But the effort remained just a promise. While the data was filled with insights about the so-called "reader experience" with magazines as a medium, it lacked the kind of title-specific-or even category-detailed-data that would make it truly actionable for any of those constituencies, especially the ad community. Four months later, a major supplier of magazine audience data, Monroe Mendelsohn Research (MMR), is trotting out a new service it claims will fulfill that promise.
Dubbed the Publication Readership Satisfaction Survey (PReSS), the new syndicated study picks up where the MPA initiative left off, providing detailed, title-specific data on the discrete relationships readers have with more than 200 individual magazines. The data is exactly the kind of research planners have been seeking to help differentiate the potential advertising impact of one magazine over another, particularly within editorial categories that offer a number of similar publications. "It's very promising research. So far, we like what we've seen," says Tony Jarvis, senior vice president-director of consumer insights at MediaCom Worldwide, which expects to license the data, which is based on an annual survey of readers, for its print planning and buying operations.
In effect, the new study seeks to pick up where the custom readership studies of individual magazines leave off. While custom readership studies are great at filling in the blanks about how readers relate to the magazines that commission them, they generally can't be used to evaluate comparable magazines in the same category. As a result, magazine planners and buyers are often left to make their own value judgments about the relative impact of one title versus another.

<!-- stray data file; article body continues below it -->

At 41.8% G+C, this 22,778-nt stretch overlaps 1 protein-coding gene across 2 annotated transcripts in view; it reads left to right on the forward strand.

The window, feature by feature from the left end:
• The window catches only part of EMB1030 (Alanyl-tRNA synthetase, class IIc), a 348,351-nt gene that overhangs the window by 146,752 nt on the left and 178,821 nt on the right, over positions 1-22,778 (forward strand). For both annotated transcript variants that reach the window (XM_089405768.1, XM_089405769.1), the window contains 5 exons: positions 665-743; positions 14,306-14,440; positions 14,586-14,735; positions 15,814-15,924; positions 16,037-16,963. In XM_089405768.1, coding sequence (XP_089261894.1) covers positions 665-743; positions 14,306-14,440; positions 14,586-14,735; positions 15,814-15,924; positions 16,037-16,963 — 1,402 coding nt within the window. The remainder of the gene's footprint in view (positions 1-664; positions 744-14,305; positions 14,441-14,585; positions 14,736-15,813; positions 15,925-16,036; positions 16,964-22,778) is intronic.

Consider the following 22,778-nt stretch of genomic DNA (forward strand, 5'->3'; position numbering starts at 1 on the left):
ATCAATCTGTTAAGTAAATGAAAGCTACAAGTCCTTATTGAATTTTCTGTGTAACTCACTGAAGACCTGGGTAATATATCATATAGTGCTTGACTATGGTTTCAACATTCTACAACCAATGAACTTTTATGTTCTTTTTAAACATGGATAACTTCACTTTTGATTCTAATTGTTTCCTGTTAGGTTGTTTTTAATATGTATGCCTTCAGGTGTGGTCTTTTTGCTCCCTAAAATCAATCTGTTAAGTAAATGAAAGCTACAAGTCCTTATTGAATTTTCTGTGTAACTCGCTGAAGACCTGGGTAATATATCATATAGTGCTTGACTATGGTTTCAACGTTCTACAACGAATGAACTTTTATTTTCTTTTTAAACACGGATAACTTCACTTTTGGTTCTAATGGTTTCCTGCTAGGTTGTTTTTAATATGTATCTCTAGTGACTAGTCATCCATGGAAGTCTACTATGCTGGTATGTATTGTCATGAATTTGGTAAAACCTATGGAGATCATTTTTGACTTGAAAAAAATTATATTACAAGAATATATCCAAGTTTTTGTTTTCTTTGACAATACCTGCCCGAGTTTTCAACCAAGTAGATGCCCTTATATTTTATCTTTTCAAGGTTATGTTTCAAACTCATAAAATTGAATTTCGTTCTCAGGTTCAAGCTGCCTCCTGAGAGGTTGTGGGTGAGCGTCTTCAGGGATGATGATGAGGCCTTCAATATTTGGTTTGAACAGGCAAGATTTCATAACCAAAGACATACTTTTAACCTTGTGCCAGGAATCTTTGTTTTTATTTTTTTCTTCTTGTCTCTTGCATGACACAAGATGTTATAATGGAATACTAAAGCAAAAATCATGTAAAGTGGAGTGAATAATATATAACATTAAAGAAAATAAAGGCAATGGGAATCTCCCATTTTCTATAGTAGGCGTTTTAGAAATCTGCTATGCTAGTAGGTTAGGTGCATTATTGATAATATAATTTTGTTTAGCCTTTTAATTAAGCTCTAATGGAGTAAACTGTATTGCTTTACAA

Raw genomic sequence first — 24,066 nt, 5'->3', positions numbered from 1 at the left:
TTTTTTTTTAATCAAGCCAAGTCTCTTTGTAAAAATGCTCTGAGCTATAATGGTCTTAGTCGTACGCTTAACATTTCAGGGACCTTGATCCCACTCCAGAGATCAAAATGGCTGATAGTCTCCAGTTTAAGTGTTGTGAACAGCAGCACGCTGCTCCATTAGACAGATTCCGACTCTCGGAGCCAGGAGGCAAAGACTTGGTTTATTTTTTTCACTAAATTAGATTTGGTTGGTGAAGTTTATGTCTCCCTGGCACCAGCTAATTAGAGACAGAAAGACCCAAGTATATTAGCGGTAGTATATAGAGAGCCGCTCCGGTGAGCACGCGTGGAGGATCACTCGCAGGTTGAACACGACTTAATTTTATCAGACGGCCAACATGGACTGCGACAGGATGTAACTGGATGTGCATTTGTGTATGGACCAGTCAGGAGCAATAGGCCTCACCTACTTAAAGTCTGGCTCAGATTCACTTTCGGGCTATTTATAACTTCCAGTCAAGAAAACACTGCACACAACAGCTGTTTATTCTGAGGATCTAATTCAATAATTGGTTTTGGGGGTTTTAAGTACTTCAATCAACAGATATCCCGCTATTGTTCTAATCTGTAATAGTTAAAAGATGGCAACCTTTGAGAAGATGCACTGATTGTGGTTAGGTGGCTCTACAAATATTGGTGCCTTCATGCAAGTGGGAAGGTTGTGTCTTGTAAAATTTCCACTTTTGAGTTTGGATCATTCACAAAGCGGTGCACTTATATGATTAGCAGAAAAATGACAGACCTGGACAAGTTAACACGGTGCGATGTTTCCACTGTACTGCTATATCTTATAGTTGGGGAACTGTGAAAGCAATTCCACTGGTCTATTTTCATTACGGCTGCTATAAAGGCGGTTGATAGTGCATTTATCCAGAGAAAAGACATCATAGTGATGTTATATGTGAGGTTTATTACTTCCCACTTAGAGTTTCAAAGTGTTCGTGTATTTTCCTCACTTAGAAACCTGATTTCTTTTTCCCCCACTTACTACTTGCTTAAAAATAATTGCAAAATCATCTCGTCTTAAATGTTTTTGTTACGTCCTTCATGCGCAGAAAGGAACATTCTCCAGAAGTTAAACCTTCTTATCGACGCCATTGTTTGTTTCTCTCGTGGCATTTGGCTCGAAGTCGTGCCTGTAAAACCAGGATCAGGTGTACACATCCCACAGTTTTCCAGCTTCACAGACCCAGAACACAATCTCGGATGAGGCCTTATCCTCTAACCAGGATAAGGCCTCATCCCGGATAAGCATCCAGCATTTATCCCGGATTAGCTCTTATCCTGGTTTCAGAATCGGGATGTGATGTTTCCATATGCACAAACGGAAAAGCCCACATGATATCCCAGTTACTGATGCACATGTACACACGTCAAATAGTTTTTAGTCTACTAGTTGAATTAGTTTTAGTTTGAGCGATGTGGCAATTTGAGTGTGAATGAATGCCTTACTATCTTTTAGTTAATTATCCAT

"There hasn't been any comparability," says Walter McCullough, president-CEO of MMR. "Reader studies are done for individual magazines." By asking a standardized set of 18 behavioral and perceptual questions across the titles it surveys, McCullough says PReSS effectively establishes a "brand persona" for each magazine. Some of the questions are core building blocks of existing industry efforts to measure the impact or engagement magazines have with their readers. In fact, the study incorporates the same core elements of reading frequency and duration that are the core of the Reader Involvement Index, now being championed by Reader's Digest and other magazines.
But PReSS goes a step further, providing a detailed portrait of consumer attitudes toward each title that includes detailed ratings on a magazine's differentiation, graphic appeal entertainment value, and other factors. While PReSS' readership attributes are fewer in number than the 39 included in the MPA's study, McCullough says the MMR incorporates them. Interestingly, he says all that is coincidental, because MMR began developing and fielding a pilot study for the PReSS research before the MPA even announced its efforts.
"We started to do this on our own. Then we learned about the MPA's effort," says Robert Shullman, senior vice president and author of the MMR study.
"The concept is not entirely new. People have been trying to get at this for years.
What is new is that it is being applied in the marketplace."
In fact, when the MPA initially unveiled its study, association executives acknowledged its shortcomings, as well as the fact that they could not provide title-specific data. They also said they expected syndicated research suppliers to step forward with products of their own to provide those details, although at the time they were unaware of MMR's efforts. One element that was missing from the MPA research and is still lacking in MMR's study is any direct comparison between the experiences consumers have with magazines and with other media--something media planners and buyers are also seeking to understand with greater clarity.
In October, MPA executives said they planned to provide multimedia comparisons at a future date. McCullough says that MMR has similar plans, but that the first step is getting the magazine study established.